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Rogov M.A., Zverkov N.G., Zakharov V.A., Arkhangelsky M.S. (2019) Marine reptiles and climates of the Jurassic and Cretaceous of Siberia // Stratigraphy and geological correlation. 2019. V. 27. ¹ 4. P. 398-423.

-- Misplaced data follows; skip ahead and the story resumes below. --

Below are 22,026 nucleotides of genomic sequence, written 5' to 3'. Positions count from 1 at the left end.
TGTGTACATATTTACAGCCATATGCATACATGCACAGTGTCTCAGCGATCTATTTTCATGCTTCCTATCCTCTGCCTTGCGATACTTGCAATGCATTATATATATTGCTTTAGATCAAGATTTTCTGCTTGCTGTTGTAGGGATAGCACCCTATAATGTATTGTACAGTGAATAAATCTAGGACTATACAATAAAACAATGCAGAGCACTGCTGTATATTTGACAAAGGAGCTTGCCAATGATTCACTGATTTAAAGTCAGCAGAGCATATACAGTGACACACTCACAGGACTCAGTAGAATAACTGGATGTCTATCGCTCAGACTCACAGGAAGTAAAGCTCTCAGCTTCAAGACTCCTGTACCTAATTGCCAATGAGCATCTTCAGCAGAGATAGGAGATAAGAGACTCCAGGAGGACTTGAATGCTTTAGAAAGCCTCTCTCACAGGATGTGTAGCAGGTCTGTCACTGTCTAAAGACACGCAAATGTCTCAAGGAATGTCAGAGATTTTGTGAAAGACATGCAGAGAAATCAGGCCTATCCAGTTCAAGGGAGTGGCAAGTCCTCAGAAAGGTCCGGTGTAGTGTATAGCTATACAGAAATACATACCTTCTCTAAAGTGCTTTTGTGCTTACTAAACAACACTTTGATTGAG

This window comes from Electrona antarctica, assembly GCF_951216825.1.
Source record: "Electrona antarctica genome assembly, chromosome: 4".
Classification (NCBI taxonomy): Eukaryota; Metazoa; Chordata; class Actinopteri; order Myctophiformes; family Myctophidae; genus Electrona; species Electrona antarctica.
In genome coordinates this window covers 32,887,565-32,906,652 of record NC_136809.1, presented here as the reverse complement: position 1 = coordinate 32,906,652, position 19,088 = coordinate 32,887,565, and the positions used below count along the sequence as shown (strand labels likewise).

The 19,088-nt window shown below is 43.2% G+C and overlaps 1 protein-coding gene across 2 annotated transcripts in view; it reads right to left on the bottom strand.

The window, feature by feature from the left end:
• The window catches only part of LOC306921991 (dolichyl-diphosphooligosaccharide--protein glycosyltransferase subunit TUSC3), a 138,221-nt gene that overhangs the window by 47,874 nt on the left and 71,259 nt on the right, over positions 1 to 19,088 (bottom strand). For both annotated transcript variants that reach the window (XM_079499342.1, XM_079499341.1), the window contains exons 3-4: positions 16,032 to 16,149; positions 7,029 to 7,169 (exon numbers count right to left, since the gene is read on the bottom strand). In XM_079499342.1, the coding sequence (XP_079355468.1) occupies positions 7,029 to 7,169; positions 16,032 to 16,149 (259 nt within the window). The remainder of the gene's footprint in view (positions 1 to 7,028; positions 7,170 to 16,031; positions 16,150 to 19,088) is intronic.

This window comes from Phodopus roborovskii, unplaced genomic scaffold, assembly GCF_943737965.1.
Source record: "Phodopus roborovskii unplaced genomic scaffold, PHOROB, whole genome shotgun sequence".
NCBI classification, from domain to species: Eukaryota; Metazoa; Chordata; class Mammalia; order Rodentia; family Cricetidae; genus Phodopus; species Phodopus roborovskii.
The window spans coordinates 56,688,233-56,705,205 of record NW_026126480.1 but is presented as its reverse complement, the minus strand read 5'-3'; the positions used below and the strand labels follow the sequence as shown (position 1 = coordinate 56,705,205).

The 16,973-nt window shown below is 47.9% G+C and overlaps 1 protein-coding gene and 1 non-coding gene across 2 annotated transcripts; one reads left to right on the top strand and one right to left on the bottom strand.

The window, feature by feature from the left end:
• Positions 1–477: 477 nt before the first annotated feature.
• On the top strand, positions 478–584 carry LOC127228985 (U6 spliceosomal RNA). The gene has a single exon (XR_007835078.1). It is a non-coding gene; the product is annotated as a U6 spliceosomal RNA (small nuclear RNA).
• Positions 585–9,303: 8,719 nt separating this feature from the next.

All current data on the Jurassic and Cretaceous climates of Siberia based on isotope, paleontological, and lithological proxies are summarized. The late Pliensbachian cooling episode, early Toarcian warming, promptly replaced by long-term Middle Jurassic cooling at the end of the Toarcian, and a long-term warm interval in the Late Jurassic are clearly recorded. From the end of the Ryazanian, a gradual cooling episode began, which apparently continued throughout the Early Cretaceous except for a brief warming episode in the early Aptian. At the beginning of the Late Cretaceous, the climate became warmer; the peak of warming is recorded at the Cenomanian–Turonian boundary. Then, the middle–late Turonian was marked by a relatively cold episode. Later, in the Coniacian–Campanian, the climate warmed again, but at the end of the Campanian another cooling episode occurred. New findings of marine reptiles are described from the Toarcian, Kimmeridgian, Volgian, and Santonian-Campanian deposits of north of Eastern Siberia. All existing records of marine reptiles known from the Jurassic and Cretaceous of Siberia are revised, and all the findings (from 51 localities) are positioned in relation to paleolatitudes. It is established that the majority of occurrences of these fossils were within the polar paleolatitudes (70°–87°). We found no direct correlation between climate fluctuations and the distribution of these organisms. Taking into account the newest data showing that representatives of the majority of Jurassic and Cretaceous large groups of marines reptiles were able to maintain a more or less constant body temperature and were also able to undertake large-scale seasonal migrations, it is reasonable to be cautious in interpreting the presence of remains of these animals as indicators of a warm climate.